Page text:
Figures on both sides of the Atlantic have paid tribute to academic and architect Bob Maxwell, who has died at the age of 97
Maxwell, who was born in County Down in Northern Ireland in 1922, died earlier this month in Aix-en-Provence in France.
A friend of Colin Rowe, James Stirling and Douglas Stephen, Maxwell spent most of his career in academia, becoming a professor at the Bartlett and Dean of Architecture at Princeton.
In his earlier career he worked in practice for London County Council – where he worked on the extension of the Royal Festival Hall – and later, as a partner in Douglas Stephen & Partners, where he participated in schemes such as the Brunel Centre in Swindon.
Professor of urban studies at the LSE Ricky Burdett said Maxwell had ‘shaped and enlightened generations of architects, critics and thinkers’.
‘Bob could be John Summerson, Claude Levi-Strauss and Woody Allen in one sentence,’ Burdett said. ‘He brought social and cultural depth to any discussion about architecture and modernism, often wrapped in personal anecdote with a strong dose of irony, humour and cutting wit. He enjoyed dismantling the sacred cows of architecture, never taking anyone at face value.’
Peter Murray, curator-in-chief of New London Architecture, said: ‘Bob’s death is one more star fading in the twilight of the great post-war generation of architectural thinkers, historians and critics like Reyner Banham, Colin Rowe, Sam Stevens, Dalibor Veseley, Charles Jencks, Ken Frampton and Joseph Rykwert – the last two thankfully still with us.
‘Bob’s perceptive comments, given with a light touch and mischievous tone, will be sorely missed. He was also a lovely piano player with a large repertoire of ragtime and R&B tunes that enlivened many an Architecture Club party.’
Bob Maxwell on the piano
Adrian Forty, Emeritus Professor of the History of Architecture at the Bartlett, also paid tribute to Maxwell.
Forty said: ‘He was most unusual in that he was deeply passionate about architecture, without ever being dogmatic. He hated dogma. This was a rare quality, especially amongst architects of his generation.’
Mónica Ponce de León, Dean of Architecture at Princeton, called him a ‘remarkable educator whose legacy is still felt in the field of architecture at large.’
She said: ‘With an illustrious career that bridged across the Atlantic…he infused American pedagogy with a fresh point of view.’
Anthony Vidler, a professor at Cooper Union in New York City and professor of architecture at Princeton from 1965-93, called Maxwell an exception among professional architects.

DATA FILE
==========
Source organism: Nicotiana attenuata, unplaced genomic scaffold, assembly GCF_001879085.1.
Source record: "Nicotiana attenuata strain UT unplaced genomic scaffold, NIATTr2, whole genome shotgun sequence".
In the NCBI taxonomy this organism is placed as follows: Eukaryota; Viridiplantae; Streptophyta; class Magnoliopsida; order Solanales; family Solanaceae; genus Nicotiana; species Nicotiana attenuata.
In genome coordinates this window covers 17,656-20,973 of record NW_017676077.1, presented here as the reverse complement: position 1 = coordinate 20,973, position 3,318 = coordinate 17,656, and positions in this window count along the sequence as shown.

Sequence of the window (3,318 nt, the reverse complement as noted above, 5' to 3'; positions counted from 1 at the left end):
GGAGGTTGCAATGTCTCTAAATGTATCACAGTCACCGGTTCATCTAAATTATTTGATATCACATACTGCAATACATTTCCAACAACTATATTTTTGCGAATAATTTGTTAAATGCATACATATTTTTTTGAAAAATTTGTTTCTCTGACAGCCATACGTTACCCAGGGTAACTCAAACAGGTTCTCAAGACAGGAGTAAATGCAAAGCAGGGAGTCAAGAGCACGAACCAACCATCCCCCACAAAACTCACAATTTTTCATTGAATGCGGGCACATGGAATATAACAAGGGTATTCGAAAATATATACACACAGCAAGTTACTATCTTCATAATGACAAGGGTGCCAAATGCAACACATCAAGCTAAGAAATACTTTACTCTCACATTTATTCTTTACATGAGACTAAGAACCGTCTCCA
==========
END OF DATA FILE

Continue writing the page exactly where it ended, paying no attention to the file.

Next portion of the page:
‘[He was] a polymath whose knowledge of literature, anthropology and the arts was primary for his own practice and teaching,’ he said.
Maxwell graduated in architecture at Liverpool University in 1949, his education there having been interrupted by a stint in the British Army, when he was posted to India. There he developed a life-long affection for the country but avoided having to fight the Japanese following the dropping of atom bombs by the United States on Hiroshima and Nagasaki.
From 1958-62, he became a Year Master at the AA before joining the Bartlett, where he taught for two decades. At Princeton, he had four stints as a Visiting Professor before becoming Dean for 11 years from 1982.
He then returned to the AA, where he taught the history of modern architecture for over a decade.
Following Maxwell’s retirement in 2006, he lectured around the world and at the Royal Academy in London.
Robert Maxwell died on January 2. He is survived by his wife, the architect and artist Celia Scott; and three children by his first wife Margaret (née Howell), Melinda, an oboist, Amanda, an architect at Mathewson Waters Architects and Robert, a partner at Allies and Morrison. He also leaves behind five grandchildren.
Tribute from Ricky Burdett
I met Bob when I was student at the Bartlett in the late 70s, before he went to the USA – a part of the British diaspora with Frampton, Vidler and Colin Rowe – and kept in touch ever since. Any conversation with Bob was memorable, enriched by a mellifluous voice, an erudite but unpretentious use of language that I found mesmerising.
Bob could be John Summerson, Claude Levi-Strauss and Woody Allen in one sentence! He brought social and cultural depth to any discussion about Architecture and Modernism, often wrapped in personal anecdote with a strong dose of irony, humour and cutting wit. He enjoyed dismantling the sacred cows of Architecture, never taking anyone at face value.
Any social occasion with Bob and a piano in the room, ended with him on the keyboards. A few years ago, when he was well into his 90s I sent him a video of him playing As long as I had you to his old friends in the south of France. He responded “thanks for the video – but it must be my worst performance ever! I play much better on the Athenaeum club Steinway, where I`’ll be giving a short performance later this week on St Cecilia’s day.”
A tribute, no doubt to Celia who accompanied him in this extraordinary life journey that shaped and enlightened generations of architects, critics and thinkers.
Tribute from Terry Farrell
I always remember his looking around for a piano at an event. To entertain us I assumed, and it did just that. Whether at a reception like the one in the Reform, fifteen years ago, which was full of architects in a fine architectural setting. Or in my former studio home where we held a New Year’s party every year for twenty years .
He had found our electronic piano and played ragtime and jazz on it so wonderfully. I first met him in 1969 when he was writing a book about British architecture and wrote that Farrell and Grimshaw were ones to watch!